About a year ago, I posed the question of which Brooks Stevens designed wagonish vehicle would be best for your Daily Turismo – the Jeep Wagoneer with an AMC 390 V8, or the Studebaker Wagonaire with an ancient inline six. The slding-roof Stude has a certain presence all its own, but 112 hp is far from inspiring and $6k was kinda steep. Fast forward to last August, and DT Head Honcho Vince examined a far nicer, later, and V8-ier Wagonaire with an “R1” engine swap and a nice price of $7500. Today we go all the way, with a top-shelf Wagonaire Daytona to find out if an al fresco rear end and your Golden Lab’s eternal happiness are worth almost twice as much as the last one. Find this Studebaker Wagonaire Daytona for sale in Santa Cruz, CA for $14000 via craigslist. Tip from the one & only Kaibeezy.
It is unfortunate the pictures aren’t any better in this ad, because the paint looks really decent on this red rocket. When Studebaker introduced this proto-XUV, the marketing guys did some cool stuff with their literature, showing different configurations and happy ’60s people hauling tall stuff around (think of what Top Gear had to do to try to haul a small tree around in their road test of a couple of cars) and even climbing around back there as if it were a pickup.
As a company, Studebaker failed, even though it was coming out with really innovative product. They were far more “right sized” than most cars of the time. While Ralph Nader was ripping GM’s engineering staff over their design of the Corvair, the Studebaker Avanti marked the zenith of the Loewy design period and was available with a relatively small displacement supercharged V8 and sans huge grille in the front which was a kind of hallmark of the sporty Studebakers. In 1963 the standard, more pedestrian models of Stubebaker were still using grilles that Mercedes-Benz would have been proud to adorn their cars with; by 1964 they were given a more stylized front end which was probably an easier grille to manufacture and install, as shown on the car here.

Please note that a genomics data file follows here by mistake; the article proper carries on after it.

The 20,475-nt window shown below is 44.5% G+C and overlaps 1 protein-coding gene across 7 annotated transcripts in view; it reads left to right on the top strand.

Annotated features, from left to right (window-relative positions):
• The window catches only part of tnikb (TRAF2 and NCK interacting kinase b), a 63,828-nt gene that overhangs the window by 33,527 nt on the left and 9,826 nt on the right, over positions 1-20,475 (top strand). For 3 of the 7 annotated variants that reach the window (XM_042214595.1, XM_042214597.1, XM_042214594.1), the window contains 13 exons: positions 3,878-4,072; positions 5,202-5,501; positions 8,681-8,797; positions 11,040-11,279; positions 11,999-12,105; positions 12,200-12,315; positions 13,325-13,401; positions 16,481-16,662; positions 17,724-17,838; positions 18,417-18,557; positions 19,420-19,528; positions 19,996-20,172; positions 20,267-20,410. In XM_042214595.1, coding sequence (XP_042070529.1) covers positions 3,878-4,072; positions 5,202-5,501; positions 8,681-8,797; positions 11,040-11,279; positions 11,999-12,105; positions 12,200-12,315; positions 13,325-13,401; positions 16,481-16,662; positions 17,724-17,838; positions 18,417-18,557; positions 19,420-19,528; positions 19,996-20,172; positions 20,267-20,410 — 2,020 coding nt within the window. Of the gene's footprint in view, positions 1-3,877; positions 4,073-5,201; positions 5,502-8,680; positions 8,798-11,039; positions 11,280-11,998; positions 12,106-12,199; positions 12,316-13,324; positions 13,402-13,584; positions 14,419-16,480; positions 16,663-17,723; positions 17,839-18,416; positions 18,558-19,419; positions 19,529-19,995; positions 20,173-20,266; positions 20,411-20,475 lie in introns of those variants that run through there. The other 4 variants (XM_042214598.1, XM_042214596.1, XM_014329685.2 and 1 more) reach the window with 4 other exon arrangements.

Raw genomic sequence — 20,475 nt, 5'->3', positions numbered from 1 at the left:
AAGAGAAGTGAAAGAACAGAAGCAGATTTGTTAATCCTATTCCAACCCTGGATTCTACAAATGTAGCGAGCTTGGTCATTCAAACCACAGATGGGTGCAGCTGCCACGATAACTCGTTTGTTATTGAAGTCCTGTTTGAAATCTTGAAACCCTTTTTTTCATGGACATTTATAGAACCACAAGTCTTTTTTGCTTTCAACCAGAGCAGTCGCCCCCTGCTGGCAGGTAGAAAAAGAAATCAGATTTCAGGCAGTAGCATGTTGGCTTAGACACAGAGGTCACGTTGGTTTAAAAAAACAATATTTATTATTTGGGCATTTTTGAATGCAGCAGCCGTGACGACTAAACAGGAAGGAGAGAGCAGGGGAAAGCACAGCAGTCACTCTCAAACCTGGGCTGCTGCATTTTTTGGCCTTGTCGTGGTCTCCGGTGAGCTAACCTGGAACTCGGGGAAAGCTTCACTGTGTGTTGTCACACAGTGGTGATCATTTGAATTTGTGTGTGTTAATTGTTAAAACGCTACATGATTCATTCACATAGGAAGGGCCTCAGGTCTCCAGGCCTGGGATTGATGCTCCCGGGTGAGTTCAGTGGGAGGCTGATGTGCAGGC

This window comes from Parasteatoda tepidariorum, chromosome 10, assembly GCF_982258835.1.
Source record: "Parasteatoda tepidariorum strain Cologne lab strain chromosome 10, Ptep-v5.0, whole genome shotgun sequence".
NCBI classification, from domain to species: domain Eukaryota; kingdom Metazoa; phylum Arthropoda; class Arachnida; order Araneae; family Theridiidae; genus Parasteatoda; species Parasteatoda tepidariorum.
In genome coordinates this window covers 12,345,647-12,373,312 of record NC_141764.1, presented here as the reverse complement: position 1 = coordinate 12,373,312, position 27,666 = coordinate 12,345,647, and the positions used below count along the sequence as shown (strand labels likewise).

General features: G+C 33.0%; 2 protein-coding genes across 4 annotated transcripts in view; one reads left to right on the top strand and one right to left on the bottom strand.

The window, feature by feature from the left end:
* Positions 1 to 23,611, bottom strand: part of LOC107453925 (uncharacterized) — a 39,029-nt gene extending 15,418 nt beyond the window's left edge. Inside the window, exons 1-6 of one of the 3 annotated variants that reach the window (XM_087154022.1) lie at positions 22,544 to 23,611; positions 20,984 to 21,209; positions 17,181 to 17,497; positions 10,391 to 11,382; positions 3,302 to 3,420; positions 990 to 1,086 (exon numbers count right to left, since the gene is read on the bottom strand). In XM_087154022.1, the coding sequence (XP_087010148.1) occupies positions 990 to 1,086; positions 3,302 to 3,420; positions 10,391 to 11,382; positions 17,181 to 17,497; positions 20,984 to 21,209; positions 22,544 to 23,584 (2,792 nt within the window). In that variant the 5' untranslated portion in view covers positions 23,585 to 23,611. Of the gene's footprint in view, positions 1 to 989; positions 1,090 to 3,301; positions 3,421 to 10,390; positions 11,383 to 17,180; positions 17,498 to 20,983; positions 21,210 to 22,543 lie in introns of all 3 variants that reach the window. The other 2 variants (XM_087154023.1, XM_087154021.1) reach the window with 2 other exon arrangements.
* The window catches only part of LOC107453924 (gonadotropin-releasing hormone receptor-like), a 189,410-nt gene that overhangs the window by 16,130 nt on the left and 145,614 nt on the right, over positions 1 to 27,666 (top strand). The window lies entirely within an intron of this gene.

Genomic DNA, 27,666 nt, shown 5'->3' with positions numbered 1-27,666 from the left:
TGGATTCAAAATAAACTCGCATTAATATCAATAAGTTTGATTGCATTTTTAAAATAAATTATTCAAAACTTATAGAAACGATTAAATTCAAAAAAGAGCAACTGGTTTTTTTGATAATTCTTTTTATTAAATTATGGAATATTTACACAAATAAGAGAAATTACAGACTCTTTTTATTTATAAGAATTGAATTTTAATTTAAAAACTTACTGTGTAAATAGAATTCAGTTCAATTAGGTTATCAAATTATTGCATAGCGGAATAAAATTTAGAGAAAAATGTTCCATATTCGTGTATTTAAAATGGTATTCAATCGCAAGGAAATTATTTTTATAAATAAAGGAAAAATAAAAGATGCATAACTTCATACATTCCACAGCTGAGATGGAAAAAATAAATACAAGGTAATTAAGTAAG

If a station wagon is to have any true function, think of it with a trailer hitch on the back of it. Now consider how you almost always have to wire up lights to see the brake lights of the car doing the towing. Now jump ahead to 1985 when the industry had to incorporate center high-mounted stop lamps (elegantly acronymized to CHMSLs). Look at the taillights on this thing. They’re sufficiently elevated and at the very widest point of the rear so that they are incredibly visible without being huge – perfect for towing a small camping trailer or dinghy to the seaside.
Of course, like any good covertible trucklet, the tailgate swings down instead of up like a hatchback. The stylish crease line at the bottom of the tailgate is more than just styling here – form follows function in that the indentation actually nestles over the bumper and overriders to allow the tailgate to lay flat. The roof slides forward manually which makes sense – if you’re going to be out and about with a sliding roof, you don’t want to take your chances with sketchy electrics and the possibility of not being able to close it up.
Look at the switches on the dash. Who, other than Studebaker would offer those types of rockers? What about those gloriously old-timey floor mats? The bittersweet aspect of this nice old wagon is that by 1964 the company probably knew they were going to be disappearing, but they kept building good, rather than average cars. They were innovative for the time and paid great attention to detail, when compared with the Big 3 or even AMC.
The question now is – what’s a nice driver quality Daytona worth? This was the top of the line trim level, with either a 259 or 283 cubic inch V8 (4.2L or 4.6L). This seller doesn’t specifiy but we can see it’s not the top-spec supercharged R2 289. Either way, right around 200 hp and over 260 lb-ft of torque (SAE gross) will make this a nice cruiser, appropriate since it also has a slushbox. A bit of underhood cleanup is in order, but you could fix it while you drive it and rest easy knowing that you’re in one of the coolest classic wagons around.
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